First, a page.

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How UsedEverywhere is Transforming the Classified Ad through Social Commerce

How UsedEverywhere Is Transforming The Classified Ad Through Social Commerce


Online classifieds really came to the fore with the arrival of Craigslist in 1996. A fairly ugly, yet extremely simple, easy to use site that made it easy for people to start selling things online. Thousands of others have since emerged that have hoped to copy the model, and while some have succeeded (Gumtree etc.), many have failed because they have tried to copy Craigslist with little change other than perhaps some unnecessary buttons and distracting design.

The problem is that this never going to work because Craigslist was pretty much the first, and remains the best, of its kind. But what there is plenty of room for is innovation in the space: taking an existing model and re-applying it with emerging technologies. This is whatUsedEverywhere is doing, as they’re attempting to take the simple online classified space, and transform it through social commerce.

Canadian-based is owned (predictably for an online classified site) by the newspaper group Black Press, and is another much-needed example of the newspaper industry embracing online and social technologies. It was founded in 2003 and is now run by Tish Hill following the acquisition by the Black Press Group.

When I met with Tish to discuss the site, it became clear that above everything, what matters to the way in which the site is run is localisation. We’ve seen this work to great effect with the likes of Groupon, who adopt localised sites in particular countries, rather than rolling out identical branding across regions. The same strategy is applied at UsedEverywhere, but this is then taken further with the way in which social commerce is implemented.

Local Deals

Showing how classified sites can make use of social commerce, Used Everywhere began implementing group buying deals, that they found to be of huge success and popular among their users. Their first local deal was rolled out last month, for a local retailer.

The deal on offer was to purchase a $20 gift voucher for $10. The offering started off small, by allocating 100 redemptions. These sold out almost immediately and because of the high demand, the site then went down for two hours following the introduction of the deal. A problem for a new launch, but certainly a good one to have. This also extended through into the stores, as people were hunting down the store manager to purchase the deal, not having quite grasped the concept of online group buying.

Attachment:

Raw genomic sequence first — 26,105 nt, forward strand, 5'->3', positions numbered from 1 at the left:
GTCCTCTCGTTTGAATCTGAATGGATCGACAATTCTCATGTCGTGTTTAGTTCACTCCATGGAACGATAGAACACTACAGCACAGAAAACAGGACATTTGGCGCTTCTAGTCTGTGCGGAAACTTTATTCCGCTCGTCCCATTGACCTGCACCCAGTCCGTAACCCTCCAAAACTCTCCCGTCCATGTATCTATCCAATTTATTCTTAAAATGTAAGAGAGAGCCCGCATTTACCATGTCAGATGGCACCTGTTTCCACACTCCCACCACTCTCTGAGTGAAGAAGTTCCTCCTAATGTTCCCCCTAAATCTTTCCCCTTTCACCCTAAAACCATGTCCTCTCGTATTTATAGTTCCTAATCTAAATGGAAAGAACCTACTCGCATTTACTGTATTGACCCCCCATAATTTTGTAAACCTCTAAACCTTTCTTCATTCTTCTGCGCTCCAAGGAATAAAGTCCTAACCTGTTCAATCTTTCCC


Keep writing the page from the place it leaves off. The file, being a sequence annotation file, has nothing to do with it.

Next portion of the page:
This is certainly an impressive story, but case studies like this are common enough due to the viral nature of group buying (although it is starting to hit its limits). What sets UsedEverywhere apar though, is the combination of social with a local strategy. And more importantly, a local strategy that seems to work.

Each region the site is active in has their own dedicated management team, who look after community building locally, being given almost complete autonomy from the umbrella company. And while they may not be able to take on the likes of a Groupon here, they are almost certainly starting to take on Craigslist, which doesn’t offer much in the way of localisation. And this is where the unique opportunity lies for UsedEverywhere: combining localisation, classifieds and social commerce, to facilitate easy selling with intense word of mouth.

Is the demand there?

While the functionality and direction of UsedEverywhere is clear, what remains to be seen is whether there is significant user demand for another third party selling site. As everything is becoming ‘Facebookified’ in the area of social commerce, with many commentators seamlessly switching between using social commerce and Facebook commerce while really meaning the same thing, should the focus instead be on a native Facebook offering?

While UsedEverywhere is certainly not ignoring Facebook, with an active Facebook presence and planned integration of Facebook functionality, it seems that the value might be in developing a strong classified offering within Facebook.

Of course, this has been tried by Facebook themselves, with the fairly flat ‘Facebook Marketplace’ which launched without much fanfare and has pretty much carried on in the same way. But this was in many ways ahead of its time, before people were comfortable with purchasing via Facebook, or really had established networks that are needed for something like Marketplace to properly function.

At risk of sounding too gushing over Facebook, I really do see this as the single most important aspect of social commerce – both for the place in which it will happen, and the features that will transform the commerce process. If a site like UsedEverywhere can come along and do for commerce what Branchout did for professional networking on Facebook, we could see Facebook commerce being taken in a new direction.